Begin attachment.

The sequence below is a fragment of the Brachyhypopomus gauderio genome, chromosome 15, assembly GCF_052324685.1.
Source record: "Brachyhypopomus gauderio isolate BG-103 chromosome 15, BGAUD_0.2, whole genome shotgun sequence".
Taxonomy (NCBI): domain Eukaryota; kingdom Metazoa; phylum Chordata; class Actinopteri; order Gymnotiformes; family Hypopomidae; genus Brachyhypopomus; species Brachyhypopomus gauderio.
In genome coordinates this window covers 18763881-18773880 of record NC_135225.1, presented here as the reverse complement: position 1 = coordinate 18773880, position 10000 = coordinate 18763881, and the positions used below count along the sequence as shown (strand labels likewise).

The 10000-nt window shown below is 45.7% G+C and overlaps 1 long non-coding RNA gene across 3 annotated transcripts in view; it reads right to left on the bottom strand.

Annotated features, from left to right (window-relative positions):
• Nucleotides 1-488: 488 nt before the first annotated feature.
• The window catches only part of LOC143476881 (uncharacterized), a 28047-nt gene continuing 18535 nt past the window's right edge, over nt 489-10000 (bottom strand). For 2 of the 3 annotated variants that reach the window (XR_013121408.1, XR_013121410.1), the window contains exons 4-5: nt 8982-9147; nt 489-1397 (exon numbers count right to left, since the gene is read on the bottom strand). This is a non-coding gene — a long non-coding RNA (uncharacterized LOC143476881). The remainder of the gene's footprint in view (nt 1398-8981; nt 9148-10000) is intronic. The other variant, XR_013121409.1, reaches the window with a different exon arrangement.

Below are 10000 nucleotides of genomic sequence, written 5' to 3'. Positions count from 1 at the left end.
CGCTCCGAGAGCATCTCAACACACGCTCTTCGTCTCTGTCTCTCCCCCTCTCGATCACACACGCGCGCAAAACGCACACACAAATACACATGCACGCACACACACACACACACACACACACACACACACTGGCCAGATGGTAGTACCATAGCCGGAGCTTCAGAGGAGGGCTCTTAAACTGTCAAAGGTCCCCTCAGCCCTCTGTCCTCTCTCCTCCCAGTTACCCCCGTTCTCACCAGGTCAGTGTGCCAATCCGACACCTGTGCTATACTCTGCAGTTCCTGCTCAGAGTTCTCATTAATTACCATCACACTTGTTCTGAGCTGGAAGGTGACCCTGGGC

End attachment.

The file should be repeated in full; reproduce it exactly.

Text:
The sequence below is a fragment of the Brachyhypopomus gauderio genome, chromosome 15, assembly GCF_052324685.1.
Source record: "Brachyhypopomus gauderio isolate BG-103 chromosome 15, BGAUD_0.2, whole genome shotgun sequence".
Taxonomy (NCBI): domain Eukaryota; kingdom Metazoa; phylum Chordata; class Actinopteri; order Gymnotiformes; family Hypopomidae; genus Brachyhypopomus; species Brachyhypopomus gauderio.
In genome coordinates this window covers 18763881-18773880 of record NC_135225.1, presented here as the reverse complement: position 1 = coordinate 18773880, position 10000 = coordinate 18763881, and the positions used below count along the sequence as shown (strand labels likewise).

The 10000-nt window shown below is 45.7% G+C and overlaps 1 long non-coding RNA gene across 3 annotated transcripts in view; it reads right to left on the bottom strand.

Annotated features, from left to right (window-relative positions):
• Nucleotides 1-488: 488 nt before the first annotated feature.
• The window catches only part of LOC143476881 (uncharacterized), a 28047-nt gene continuing 18535 nt past the window's right edge, over nt 489-10000 (bottom strand). For 2 of the 3 annotated variants that reach the window (XR_013121408.1, XR_013121410.1), the window contains exons 4-5: nt 8982-9147; nt 489-1397 (exon numbers count right to left, since the gene is read on the bottom strand). This is a non-coding gene — a long non-coding RNA (uncharacterized LOC143476881). The remainder of the gene's footprint in view (nt 1398-8981; nt 9148-10000) is intronic. The other variant, XR_013121409.1, reaches the window with a different exon arrangement.

Below are 10000 nucleotides of genomic sequence, written 5' to 3'. Positions count from 1 at the left end.
CGCTCCGAGAGCATCTCAACACACGCTCTTCGTCTCTGTCTCTCCCCCTCTCGATCACACACGCGCGCAAAACGCACACACAAATACACATGCACGCACACACACACACACACACACACACACACACACTGGCCAGATGGTAGTACCATAGCCGGAGCTTCAGAGGAGGGCTCTTAAACTGTCAAAGGTCCCCTCAGCCCTCTGTCCTCTCTCCTCCCAGTTACCCCCGTTCTCACCAGGTCAGTGTGCCAATCCGACACCTGTGCTATACTCTGCAGTTCCTGCTCAGAGTTCTCATTAATTACCATCACACTTGTTCTGAGCTGGAAGGTGACCCTGGGC